When we first checked out Retro-Bit's Sega Genesis and Saturn controllers at CES in January, we came away from our brief hands-on very impressed with how the gamepads were shaping up. Well, both controllers finally began shipping a few weeks ago, and we're pleased to report that these new renditions don't merely look the part — they're practically clones of the original hardware.
Retro-Bit's Genesis and Saturn controllers currently come in two colors each, and customers have their choice of USB versions or ones that utilize the consoles' proprietary connectors. They start at $14.99 for the 6-button Genesis controller, and go up to $24.99 for a Saturn USB one, while the USB-compatible Genesis controller adds shoulder buttons to the mix. The cable on each is 10 feet long — a generous length in an age when Nintendo is pumping out NES and SNES pads with comically short, 5-foot cables.
For those who would still rather go wireless, Retro-Bit will eventually offer Bluetooth models of the Genesis and Saturn controllers as well, in addition to Dreamcast and Saturn 3D reproductions. But the gaming accessory maker isn't rushing through the development phase. Rather, it's fully partnered with Sega to ensure that these new controllers are as similar to their decades-old counterparts as possible. Sega certainly has been no stranger to lending its name to sub-standard products in recent years, but this particular venture with Retro-Bit is no slapdash licensing job.
That last point becomes extremely clear the minute you look at the packaging these controllers come in. Their boxes have been done up in the same style as actual Genesis and Saturn products back in the day, even down to the typefaces. That attention to detail thankfully extends to the controllers themselves, with perfectly-accurate fonts, button labels and stenciling across the front and back. The only way you'd ever be able to visually tell the difference between one of Retro-Bit's new pads and a real example is by reading the legal imprint on the back.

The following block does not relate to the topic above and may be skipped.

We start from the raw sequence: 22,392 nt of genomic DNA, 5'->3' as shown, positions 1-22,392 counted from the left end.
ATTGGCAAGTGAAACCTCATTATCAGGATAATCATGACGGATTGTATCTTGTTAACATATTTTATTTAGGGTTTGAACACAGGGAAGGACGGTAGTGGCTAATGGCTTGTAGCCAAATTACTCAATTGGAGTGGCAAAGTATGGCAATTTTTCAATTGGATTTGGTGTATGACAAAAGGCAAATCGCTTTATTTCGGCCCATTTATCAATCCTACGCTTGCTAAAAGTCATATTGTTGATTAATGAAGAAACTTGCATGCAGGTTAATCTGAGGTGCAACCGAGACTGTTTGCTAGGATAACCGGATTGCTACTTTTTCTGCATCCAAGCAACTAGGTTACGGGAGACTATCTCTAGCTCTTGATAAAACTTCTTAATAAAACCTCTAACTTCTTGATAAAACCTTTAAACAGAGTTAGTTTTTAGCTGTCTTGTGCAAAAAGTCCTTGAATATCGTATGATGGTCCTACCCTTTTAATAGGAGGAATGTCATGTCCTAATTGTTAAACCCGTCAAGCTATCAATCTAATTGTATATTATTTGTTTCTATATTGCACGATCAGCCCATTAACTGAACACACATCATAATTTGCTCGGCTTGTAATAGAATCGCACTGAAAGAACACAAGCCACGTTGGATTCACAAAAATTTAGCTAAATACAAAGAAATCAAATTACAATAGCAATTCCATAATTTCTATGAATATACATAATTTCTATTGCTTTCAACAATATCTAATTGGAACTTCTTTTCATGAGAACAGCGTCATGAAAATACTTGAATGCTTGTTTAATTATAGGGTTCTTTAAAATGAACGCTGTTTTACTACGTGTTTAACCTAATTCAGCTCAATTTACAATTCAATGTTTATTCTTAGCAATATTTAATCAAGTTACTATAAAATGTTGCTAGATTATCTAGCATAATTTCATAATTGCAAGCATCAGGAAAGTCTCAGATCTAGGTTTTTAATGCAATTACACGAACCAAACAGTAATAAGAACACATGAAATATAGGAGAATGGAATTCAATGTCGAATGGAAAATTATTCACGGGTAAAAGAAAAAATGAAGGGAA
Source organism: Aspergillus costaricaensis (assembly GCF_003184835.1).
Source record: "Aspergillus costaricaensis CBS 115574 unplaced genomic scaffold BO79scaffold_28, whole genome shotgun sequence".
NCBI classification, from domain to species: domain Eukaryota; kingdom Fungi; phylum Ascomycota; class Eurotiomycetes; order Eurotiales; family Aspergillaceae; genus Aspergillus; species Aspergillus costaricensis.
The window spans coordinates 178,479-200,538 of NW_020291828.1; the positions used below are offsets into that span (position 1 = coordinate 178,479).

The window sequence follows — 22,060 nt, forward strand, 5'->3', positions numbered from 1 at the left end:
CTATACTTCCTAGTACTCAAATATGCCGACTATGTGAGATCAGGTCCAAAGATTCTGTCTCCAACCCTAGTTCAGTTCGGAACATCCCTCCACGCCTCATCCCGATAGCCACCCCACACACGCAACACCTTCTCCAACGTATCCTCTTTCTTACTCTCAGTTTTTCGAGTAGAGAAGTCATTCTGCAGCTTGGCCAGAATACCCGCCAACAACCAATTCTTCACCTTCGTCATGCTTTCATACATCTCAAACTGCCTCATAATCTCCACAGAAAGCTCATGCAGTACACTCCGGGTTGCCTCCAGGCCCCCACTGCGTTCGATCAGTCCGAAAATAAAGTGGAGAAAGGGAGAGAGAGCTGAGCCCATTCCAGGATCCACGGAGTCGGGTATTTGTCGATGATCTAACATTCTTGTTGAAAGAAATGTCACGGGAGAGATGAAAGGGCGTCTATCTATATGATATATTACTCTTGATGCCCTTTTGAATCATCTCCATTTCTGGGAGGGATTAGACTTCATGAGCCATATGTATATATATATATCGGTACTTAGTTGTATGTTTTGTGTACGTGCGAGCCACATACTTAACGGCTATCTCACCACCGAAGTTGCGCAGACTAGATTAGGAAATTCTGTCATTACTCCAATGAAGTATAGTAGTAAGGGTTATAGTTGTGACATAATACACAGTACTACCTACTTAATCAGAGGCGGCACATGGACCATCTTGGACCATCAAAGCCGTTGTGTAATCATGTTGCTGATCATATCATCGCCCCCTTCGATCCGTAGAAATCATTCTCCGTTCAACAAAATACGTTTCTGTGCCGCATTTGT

Honestly, I'm shocked at how first-rate the build quality is. The combination of matte and glossy plastics has been preserved across both platforms' controllers, and the rubberized D-pads have the proper Sega feel to them. Directional taps are marked with a sort of dampened tactile feedback that will be familiar to any gamer that owned one of Sega's 16- or 32-bit consoles.
To this day, Sega Rally Championship remains my barometer for the proper physicality every arcade racer should strive for — and a lot of that relates to how the handling plays off the Saturn's D-pad. I felt right at home with Retro-Bit's new controller as I whipped my Lancia Stratos around the Mountain course's vicious hairpin without throwing away my lap into the side of a cliff.
The face buttons on both controllers also felt just right — again, a little spongy but never imprecise — though I can't quite say the same for the Saturn's shoulder buttons. They're still responsive, but they lack the clickiness of the original run, and they don't have quite the same high-pitched ring to them when pressed. However, that nitpick shouldn't hinder playability at all.
Although I appreciate the accuracy Retro-Bit achieved with both of these controllers, I especially love that they took some creative license as well. The Slate Grey colorway of the Saturn controller is a new take on the off-white/multicolored version offered in Japan, only Retro-Bit has gone ahead and made the plastic shell smoky and translucent. It's even better looking than the original, and really sets off those green, yellow, blue and hot pink face buttons. (I don't quite feel the same way about the rather cheap-looking translucent blue Genesis variant, but the original black is still available for retro purists.)
Those who opt for the USB models will be pleased to note that these controllers support both X-input and D-input standards used for PC games, and can be switched back and forth by long-pressing the Start buttons for 5 seconds.
Overall, Sega fans should be very, very excited to get these controllers in their hands. Saturn owners in the West have never had a first party-caliber, OEM replacement available to them before, and anyone who is eyeing Analogue's hi-fi Genesis clone, the Mega Sg, will absolutely want to pick up a new Genesis pad for a slightly more faithful alternative to 8BitDo's still very good M30 pad.
Credit: Tom's Guide
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Adam Ismail is a staff writer at Jalopnik and previously worked on Tom's Guide covering smartphones, car tech and gaming. His love for all things mobile began with the original Motorola Droid; since then he’s owned a variety of Android and iOS-powered handsets, refusing to stay loyal to one platform. His work has also appeared on Digital Trends and GTPlanet. When he’s not fiddling with the latest devices, he’s at an indie pop show, recording a podcast or playing Sega Dreamcast.